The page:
Criminal Charge: Misdemeanor Deadly Conduct
Case: State of Texas v. X [Collin]
Because this long-time military veteran’s felony case was dismissed with prejudice by the Collin County DA, his name is omitted here because the case will be expunged from his record. Likewise, the companion misdemeanor case will be expunged after the deferred adjudication probation period has ended.
This gentleman was originally charged with misdemeanor deadly conduct by police when he allegedly pointed a rifle across his fenceline and its laser sight entered a neighbor’s window. However, the prosecutor trumped up the thin racial dimension of the allegation and managed an indictment for aggravated assault with a deadly weapon, a second degree felony carrying up to 20 years in prison. The County even refused to admit him – a veteran with no criminal history and honorable discharge – to its Veteran’s Court program.
Initially, the defendant hired a former local prosecutor to defend the case but fired him after his initial few month’s work. Haslam’s first motion was a writ of habeus corpus to remove the expensive leg monitor imposed on him. With the monitor removed, Haslam then moved to suppress the police’s illegal entry and search of the Defendant’s home after his arrest outside his home and the Court agreed: it excluded certain evidence and testimony that eroded the strength of the case.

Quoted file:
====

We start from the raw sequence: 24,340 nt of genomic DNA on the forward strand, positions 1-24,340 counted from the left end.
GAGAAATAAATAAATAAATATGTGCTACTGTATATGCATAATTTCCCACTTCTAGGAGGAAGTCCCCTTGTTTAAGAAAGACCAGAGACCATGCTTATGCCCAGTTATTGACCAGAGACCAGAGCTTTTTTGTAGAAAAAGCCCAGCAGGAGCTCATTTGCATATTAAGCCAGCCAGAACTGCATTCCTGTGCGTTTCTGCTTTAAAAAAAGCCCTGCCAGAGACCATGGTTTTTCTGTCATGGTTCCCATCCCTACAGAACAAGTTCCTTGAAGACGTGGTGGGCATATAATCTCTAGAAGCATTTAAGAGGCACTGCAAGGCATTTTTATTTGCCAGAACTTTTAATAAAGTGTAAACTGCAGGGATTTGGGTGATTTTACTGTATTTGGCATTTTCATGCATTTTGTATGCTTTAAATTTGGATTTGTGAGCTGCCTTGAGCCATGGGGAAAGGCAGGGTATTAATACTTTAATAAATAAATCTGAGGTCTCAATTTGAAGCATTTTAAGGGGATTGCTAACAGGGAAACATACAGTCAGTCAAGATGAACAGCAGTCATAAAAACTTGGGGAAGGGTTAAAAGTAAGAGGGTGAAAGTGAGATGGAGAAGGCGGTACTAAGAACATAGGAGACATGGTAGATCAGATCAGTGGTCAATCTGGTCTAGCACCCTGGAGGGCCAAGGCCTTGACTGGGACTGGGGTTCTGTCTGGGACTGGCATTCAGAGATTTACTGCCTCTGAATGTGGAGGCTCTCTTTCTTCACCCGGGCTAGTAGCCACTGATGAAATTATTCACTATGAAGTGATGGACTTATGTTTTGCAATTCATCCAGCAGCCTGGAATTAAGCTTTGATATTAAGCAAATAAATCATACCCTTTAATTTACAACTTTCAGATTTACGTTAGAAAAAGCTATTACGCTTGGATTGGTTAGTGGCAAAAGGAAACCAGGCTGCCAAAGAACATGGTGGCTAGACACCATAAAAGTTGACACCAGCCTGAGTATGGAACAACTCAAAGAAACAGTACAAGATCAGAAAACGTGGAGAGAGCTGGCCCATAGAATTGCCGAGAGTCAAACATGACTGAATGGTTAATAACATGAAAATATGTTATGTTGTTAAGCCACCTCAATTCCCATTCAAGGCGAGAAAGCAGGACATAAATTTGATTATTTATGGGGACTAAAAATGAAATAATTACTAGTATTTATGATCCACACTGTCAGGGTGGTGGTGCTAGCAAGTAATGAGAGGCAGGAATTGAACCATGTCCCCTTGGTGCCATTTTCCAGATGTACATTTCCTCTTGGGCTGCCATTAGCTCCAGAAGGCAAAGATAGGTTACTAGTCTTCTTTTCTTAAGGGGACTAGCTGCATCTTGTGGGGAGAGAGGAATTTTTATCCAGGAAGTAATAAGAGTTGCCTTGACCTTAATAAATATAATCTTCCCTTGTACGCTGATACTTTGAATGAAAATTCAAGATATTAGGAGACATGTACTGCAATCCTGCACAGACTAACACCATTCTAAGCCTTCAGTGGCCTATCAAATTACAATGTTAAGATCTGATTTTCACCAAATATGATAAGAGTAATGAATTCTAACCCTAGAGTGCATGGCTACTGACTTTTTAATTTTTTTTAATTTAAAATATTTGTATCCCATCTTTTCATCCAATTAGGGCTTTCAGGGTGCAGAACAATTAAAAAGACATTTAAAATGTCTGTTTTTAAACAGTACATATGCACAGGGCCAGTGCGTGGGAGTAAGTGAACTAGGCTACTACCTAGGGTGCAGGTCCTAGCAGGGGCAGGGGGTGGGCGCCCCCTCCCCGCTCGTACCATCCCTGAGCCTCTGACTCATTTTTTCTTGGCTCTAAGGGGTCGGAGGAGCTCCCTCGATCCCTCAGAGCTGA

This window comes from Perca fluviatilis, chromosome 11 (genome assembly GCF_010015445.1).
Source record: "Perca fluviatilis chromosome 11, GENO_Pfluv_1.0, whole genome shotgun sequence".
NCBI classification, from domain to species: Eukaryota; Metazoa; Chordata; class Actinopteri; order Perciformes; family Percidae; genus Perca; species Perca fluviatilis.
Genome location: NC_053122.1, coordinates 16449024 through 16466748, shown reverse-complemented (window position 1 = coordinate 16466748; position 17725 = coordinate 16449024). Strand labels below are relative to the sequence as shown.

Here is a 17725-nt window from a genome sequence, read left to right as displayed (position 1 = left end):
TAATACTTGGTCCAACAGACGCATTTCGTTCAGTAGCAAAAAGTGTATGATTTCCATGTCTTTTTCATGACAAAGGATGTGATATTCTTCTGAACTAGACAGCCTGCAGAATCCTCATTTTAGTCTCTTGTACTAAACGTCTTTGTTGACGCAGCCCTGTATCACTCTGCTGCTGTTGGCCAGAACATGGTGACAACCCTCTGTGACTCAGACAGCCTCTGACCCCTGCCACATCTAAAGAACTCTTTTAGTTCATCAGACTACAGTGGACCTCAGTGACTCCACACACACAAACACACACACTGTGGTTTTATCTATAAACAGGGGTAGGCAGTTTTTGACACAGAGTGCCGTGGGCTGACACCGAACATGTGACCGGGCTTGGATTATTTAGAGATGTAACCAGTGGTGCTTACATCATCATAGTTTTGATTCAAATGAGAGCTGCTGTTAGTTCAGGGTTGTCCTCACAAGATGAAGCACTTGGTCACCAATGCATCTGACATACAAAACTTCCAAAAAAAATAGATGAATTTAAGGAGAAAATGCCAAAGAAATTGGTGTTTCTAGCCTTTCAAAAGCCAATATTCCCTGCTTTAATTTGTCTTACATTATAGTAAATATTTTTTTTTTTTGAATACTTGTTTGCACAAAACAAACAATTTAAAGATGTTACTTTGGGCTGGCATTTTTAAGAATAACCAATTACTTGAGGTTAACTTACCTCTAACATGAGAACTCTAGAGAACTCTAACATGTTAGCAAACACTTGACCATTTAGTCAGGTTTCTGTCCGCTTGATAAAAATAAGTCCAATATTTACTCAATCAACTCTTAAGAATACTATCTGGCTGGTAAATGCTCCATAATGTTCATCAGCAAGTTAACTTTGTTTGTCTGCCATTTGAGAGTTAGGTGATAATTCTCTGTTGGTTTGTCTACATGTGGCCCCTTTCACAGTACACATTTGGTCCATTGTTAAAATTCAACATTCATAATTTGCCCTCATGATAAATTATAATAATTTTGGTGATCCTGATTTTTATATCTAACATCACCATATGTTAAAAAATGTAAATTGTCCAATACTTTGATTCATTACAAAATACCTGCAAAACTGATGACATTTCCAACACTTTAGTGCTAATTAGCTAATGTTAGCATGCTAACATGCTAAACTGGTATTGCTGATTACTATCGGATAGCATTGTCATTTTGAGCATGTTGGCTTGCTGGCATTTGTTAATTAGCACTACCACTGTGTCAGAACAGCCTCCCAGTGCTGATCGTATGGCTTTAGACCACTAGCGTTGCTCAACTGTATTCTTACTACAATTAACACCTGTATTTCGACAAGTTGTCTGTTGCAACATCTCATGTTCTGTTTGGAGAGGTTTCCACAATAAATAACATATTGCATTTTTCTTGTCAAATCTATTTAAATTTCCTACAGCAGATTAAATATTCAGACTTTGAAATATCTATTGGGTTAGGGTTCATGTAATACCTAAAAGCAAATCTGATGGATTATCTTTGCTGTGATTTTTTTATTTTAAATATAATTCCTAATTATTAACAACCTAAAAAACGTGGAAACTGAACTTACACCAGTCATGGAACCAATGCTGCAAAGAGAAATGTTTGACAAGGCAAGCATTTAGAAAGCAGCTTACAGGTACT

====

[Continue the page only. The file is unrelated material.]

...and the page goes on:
As the case moved to trial, Haslam forced a related misdemeanor matter to trial first in order to have a less risky opportunity to cross-examine the complaining witnesses. In the course of this effort, he moved for the production of the criminal histories of these witnesses – a motion thew State and the Court refused. Texas law requires the production of this material under circumstances that existed here, yet a myth persists that it can’t be done. With this erroneous ruling made by the Court, and a ready-made appeal if he lost at trial, the Defendant appeared the day before trial as ordered.
The prosecutor announced he was dismissing the felony and offered a 2 year deferred adjudication on the related misdemeanor. Haslam negotiated a dismissal with prejudice – meaning the felony can never be refiled – and this Defendant walked away after almost 2 years unscathed.